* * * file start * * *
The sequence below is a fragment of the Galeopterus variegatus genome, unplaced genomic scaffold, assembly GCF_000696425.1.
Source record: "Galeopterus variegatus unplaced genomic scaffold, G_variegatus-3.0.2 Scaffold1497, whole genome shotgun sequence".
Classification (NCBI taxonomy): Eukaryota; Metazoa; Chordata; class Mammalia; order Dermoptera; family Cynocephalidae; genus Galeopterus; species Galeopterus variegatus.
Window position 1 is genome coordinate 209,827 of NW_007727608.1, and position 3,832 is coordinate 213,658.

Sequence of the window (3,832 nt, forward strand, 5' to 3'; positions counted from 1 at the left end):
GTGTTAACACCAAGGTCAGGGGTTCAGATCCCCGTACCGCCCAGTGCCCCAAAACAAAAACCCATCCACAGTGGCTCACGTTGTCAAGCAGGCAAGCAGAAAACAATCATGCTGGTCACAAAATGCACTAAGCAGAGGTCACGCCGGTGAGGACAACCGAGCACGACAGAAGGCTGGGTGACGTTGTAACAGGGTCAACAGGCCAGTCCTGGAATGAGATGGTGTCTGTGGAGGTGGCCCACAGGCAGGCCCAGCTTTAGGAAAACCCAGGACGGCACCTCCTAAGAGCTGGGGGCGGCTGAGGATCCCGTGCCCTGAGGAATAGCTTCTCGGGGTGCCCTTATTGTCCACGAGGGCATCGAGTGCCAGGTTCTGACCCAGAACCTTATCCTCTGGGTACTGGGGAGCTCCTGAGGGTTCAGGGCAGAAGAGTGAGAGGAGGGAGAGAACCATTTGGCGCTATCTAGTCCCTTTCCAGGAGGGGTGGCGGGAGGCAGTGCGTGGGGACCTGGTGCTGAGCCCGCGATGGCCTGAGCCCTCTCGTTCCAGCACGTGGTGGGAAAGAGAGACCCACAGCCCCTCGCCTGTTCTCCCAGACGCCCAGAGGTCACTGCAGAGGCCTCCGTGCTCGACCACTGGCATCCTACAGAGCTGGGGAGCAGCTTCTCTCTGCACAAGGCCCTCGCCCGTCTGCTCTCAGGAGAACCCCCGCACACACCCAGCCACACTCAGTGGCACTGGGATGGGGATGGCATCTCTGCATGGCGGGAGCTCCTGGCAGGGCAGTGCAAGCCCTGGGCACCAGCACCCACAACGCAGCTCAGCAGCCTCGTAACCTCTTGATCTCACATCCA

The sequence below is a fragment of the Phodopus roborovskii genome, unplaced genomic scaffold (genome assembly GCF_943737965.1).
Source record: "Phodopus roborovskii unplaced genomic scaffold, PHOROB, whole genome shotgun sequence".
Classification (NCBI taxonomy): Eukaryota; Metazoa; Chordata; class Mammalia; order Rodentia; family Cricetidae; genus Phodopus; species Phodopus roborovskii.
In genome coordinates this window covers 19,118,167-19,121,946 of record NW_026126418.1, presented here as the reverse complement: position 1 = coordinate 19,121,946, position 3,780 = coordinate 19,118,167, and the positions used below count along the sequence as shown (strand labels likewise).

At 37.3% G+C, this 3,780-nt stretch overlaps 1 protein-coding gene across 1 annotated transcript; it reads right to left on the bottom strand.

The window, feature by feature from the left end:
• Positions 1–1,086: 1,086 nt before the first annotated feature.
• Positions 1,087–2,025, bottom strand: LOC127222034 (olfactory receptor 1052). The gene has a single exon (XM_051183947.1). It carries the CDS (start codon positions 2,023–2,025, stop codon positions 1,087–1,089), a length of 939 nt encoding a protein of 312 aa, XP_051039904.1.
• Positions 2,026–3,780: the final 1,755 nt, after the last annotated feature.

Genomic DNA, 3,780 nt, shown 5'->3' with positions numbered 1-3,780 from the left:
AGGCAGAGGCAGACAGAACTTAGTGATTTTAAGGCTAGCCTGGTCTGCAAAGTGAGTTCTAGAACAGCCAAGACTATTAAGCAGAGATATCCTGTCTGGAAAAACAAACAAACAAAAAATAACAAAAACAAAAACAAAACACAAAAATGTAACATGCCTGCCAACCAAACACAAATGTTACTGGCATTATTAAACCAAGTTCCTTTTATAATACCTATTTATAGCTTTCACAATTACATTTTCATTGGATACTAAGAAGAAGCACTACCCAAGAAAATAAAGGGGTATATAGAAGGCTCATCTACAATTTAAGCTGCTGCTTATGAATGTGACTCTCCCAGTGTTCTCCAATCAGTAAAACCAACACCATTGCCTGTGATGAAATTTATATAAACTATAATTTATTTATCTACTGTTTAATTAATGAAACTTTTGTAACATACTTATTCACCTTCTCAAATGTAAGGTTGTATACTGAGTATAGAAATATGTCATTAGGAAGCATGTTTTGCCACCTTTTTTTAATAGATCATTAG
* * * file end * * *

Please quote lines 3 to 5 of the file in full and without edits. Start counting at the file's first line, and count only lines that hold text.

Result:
Classification (NCBI taxonomy): Eukaryota; Metazoa; Chordata; class Mammalia; order Dermoptera; family Cynocephalidae; genus Galeopterus; species Galeopterus variegatus.
Window position 1 is genome coordinate 209,827 of NW_007727608.1, and position 3,832 is coordinate 213,658.

Sequence of the window (3,832 nt, forward strand, 5' to 3'; positions counted from 1 at the left end):